Keith Schertle, Loyola Blakefield


by Nelson Coffin

Keith Schertle learned from the best swimming coaches in the area, and put that knowledge to good use.

The long-time Loyola Blakefield coach, who is now an assistant to head coach Nick Breschi at the Towson school, took a little bit from legendary coaches Arthur “Reds” Hucht and Murray Stephens to find his own path to success — and a lot of it.

Following in the footsteps of a pair of legendary coaches who mentored him, Keith Schertle has established a legendary career of his own at Loyola Blakefield.

“I swam for Reds,” Schertle said about being a member of high-caliber teams at his alma mater, Calvert Hall College High School. “And I worked for Murray (at the North Baltimore Aquatic Club). I can’t say that I took more from Reds than I did Murray, but in his heyday, no one was better than Reds. And then Murray was killing it (at NBAC and Loyola). I took what I liked from each of them.”

What all three coaches have in common is winning, with Schertle claiming four Maryland Interscholastic Athletic Association A Conference titles in the past decade and 16 in a row dating back to 1996 before the streak was snapped by McDonogh School in 2012.

The Dons would go on to add a three-peat under Schertle from 2013-2015 before he stepped down and then he returned briefly in the 2018 campaign after a sudden coaching change.

Schertle, who said that they “dusted the old guy off and brought him back for one more season,” was pleased with his team’s effort while bowing, 280-274, to the champion Eagles.

“We didn’t lose — McDonogh won,” he said, noting that the six-point differential between the teams was one of the closest he could remember in the season-ending championship meet. “We swam well and they swam well. If we didn’t swim 100 percent best times, it was pretty darn close. We had some swimmers who cut two seconds off their best times and still lost by .08 of a second. There’s not much you can do about that.”

That attitude, even in defeat, showed why VSN’s Boys Swimming Coach of the Decade has been able to stay on top for so long and why stars swimmers, such as VSN’s No. 1 Boys Swimmer of the Decade Cole Buese, greatly benefitted from Schertle’s tutelage.
“Keith was more than a coach for the guys on the team,” Buese said. “He had an easy-going, always calm demeanor, which was needed in the lives of 20 or so high school boys. As I said, I swam both high school and club swimming (for Loyola Blakefield Aquatics), and while swimming is always an individual sport on some level, Keith’s focus was always the success of the team — in the pool, but also in other aspects of our lives, whether that be academics, our families or our roles in the community.”

Schertle said that his father, Kenneth Schertle, who coached a variety of youth sports in the Parkville area of Baltimore County, was an example of how to keep his emotions on an even keel and to have his teams ready for any eventuality.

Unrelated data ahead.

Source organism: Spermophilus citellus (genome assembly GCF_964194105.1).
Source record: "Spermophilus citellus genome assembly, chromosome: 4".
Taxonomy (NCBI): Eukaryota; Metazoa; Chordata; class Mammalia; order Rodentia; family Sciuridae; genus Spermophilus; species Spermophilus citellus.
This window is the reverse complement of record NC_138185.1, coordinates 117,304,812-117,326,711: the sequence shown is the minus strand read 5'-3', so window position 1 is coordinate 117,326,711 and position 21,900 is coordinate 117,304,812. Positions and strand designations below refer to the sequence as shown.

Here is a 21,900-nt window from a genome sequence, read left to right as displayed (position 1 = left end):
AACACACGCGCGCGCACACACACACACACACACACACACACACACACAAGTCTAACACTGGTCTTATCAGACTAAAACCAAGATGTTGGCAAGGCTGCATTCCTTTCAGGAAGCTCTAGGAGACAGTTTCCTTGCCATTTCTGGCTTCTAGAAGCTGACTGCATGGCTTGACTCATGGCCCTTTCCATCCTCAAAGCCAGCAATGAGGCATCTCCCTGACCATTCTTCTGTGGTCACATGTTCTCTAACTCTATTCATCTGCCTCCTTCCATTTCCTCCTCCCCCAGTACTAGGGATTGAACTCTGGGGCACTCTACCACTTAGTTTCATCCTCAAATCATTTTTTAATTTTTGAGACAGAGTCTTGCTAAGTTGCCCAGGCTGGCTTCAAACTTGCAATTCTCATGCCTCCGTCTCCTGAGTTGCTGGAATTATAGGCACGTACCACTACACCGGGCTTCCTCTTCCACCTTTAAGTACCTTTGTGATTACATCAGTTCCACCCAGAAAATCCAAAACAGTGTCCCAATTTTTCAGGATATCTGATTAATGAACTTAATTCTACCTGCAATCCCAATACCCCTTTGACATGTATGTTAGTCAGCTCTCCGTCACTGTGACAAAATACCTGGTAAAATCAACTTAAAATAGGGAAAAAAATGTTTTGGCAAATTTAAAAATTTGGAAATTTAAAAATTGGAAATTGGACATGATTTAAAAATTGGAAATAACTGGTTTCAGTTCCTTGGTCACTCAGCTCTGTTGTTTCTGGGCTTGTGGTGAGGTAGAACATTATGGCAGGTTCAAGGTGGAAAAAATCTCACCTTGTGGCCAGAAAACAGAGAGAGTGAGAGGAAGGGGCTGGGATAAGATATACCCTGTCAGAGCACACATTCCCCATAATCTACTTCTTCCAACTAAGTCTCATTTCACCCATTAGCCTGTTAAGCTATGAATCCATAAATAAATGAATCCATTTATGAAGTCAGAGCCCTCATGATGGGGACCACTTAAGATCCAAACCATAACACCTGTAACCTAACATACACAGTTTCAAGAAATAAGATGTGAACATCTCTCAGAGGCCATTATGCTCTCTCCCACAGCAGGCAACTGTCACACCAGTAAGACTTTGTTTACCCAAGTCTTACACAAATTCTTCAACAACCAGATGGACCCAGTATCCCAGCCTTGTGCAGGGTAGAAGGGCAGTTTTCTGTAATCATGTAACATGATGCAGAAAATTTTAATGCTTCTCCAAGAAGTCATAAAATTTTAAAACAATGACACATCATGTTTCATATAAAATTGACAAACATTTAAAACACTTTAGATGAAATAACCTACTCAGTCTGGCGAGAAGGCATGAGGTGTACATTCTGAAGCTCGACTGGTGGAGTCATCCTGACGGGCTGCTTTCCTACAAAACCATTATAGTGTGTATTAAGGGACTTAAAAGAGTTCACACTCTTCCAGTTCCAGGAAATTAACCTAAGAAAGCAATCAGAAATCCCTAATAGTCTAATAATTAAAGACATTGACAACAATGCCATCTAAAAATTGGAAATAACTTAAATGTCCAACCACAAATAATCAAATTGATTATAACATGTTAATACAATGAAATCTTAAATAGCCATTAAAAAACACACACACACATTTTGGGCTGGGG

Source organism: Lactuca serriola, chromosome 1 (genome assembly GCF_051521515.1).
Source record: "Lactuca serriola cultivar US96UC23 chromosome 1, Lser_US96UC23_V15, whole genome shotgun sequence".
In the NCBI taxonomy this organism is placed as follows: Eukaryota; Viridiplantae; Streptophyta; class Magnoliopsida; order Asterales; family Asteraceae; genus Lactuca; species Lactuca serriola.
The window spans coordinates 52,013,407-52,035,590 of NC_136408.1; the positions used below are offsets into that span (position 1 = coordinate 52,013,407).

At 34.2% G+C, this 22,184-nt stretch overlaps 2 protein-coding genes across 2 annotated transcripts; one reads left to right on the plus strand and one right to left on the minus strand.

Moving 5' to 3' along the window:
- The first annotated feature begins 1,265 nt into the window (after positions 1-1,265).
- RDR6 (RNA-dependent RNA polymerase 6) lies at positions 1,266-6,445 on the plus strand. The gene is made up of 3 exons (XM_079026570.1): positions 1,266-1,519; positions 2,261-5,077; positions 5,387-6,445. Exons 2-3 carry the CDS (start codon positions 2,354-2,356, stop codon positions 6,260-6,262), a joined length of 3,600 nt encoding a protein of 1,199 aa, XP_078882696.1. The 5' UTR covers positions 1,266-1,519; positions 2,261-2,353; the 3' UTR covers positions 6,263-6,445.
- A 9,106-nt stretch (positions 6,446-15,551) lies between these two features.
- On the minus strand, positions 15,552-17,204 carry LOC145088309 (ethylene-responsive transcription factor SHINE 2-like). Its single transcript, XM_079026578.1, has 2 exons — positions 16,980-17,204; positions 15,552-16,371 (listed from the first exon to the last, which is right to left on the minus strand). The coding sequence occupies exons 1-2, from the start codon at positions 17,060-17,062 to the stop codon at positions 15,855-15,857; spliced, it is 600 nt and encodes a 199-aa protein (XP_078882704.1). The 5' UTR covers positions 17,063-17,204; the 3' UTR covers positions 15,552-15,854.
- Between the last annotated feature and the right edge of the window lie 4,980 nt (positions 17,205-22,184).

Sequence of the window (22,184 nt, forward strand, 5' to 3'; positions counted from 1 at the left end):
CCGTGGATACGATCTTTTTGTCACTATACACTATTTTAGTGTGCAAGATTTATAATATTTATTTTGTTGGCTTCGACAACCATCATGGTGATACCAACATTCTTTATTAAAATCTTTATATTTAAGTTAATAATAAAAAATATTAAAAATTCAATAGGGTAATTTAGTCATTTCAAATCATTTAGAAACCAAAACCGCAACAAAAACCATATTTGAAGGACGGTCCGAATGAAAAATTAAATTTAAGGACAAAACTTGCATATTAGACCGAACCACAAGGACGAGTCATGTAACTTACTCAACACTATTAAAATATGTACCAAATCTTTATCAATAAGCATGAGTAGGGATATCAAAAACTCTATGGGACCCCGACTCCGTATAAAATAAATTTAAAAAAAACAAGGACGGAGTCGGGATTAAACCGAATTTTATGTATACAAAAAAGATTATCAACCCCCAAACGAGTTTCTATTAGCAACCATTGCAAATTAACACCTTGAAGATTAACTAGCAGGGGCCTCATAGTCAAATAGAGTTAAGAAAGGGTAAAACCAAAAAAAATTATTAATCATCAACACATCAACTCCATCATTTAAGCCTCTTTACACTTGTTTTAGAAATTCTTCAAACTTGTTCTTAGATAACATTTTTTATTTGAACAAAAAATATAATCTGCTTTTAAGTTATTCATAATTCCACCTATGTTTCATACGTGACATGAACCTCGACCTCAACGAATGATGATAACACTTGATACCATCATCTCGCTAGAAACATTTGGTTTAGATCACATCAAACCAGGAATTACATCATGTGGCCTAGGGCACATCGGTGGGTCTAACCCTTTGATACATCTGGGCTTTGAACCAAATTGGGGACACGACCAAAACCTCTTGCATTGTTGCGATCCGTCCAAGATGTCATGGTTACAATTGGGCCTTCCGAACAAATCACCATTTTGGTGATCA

“My dad’s teams were always well prepared,” Schertle said. “And if they won, the celebration was for the kids and their parents while he would hide.”

Schertle said that his growth as a coach included the ability to know his swimmers’ limits.

When he swam for Hucht and later coached with Stephens, five morning practices, in addition to as many afternoon sessions and two weekend workouts were simply the sport’s standard regimen.

However, Schertle eventually embraced the less-is-more philosophy, cutting morning practices to twice a week to complement shorter afternoon sessions and having Sundays off.

“I’ve found that having two morning practices are just the right amount,” Schertle said. “It’s also about coaching them about good nutrition and getting enough rest — and high school boys need more sleep. Having a lot of practices tells the kids that this is the most important thing that they do, and coaches want a kid who likes to swim. But I think a little more time away from the pool is better for them.”

He said an average practice lasts from 75-to-90 minutes with 4,000 yards the goal.

“Not every kid has to swim 6,000, 7,000 or 8,000 yards,” Schertle said. “The longest distance in a high school meet is 500 yards, so 4,000 yards should be enough.”

Schertle said that if there is any kind of season this year, he will still be able to assist current Loyola coach Nick Breschi, a member of several championship teams under Schertle before graduating in 2013.

“I had the forethought to retire before it was suggested to me,” Schertle said. “So, yes, I’ll be assisting Nick. But when if it comes time for them to tell me to get off the pool deck, I’ll go.”

McDonogh coach Scott Ward said that finally getting the best of Loyola took some doing.

“Keith set the bar high for us,” Ward said. “We’re really strong now because of Loyola. Loyola is the reason we kept elevating because they were the best.”

Schertle said that dealing with being a runner-up to Ward for the past three years has not been that difficult because the Eagles “earned” their lofty status.

“Would I prefer that Loyola keep winning,?” he asked. “Sure I would. But Scott has done a great job and built a great program at McDonogh.”

No. 1 Boys Swimmer: Cole Buese, 2015, Loyola Blakefield

No. 2 Boys Swimmer: Drew Cosgarea, 2011, McDonogh School

No. 3 Boys Swimmer: Colin Bitz, 2021, McDonogh School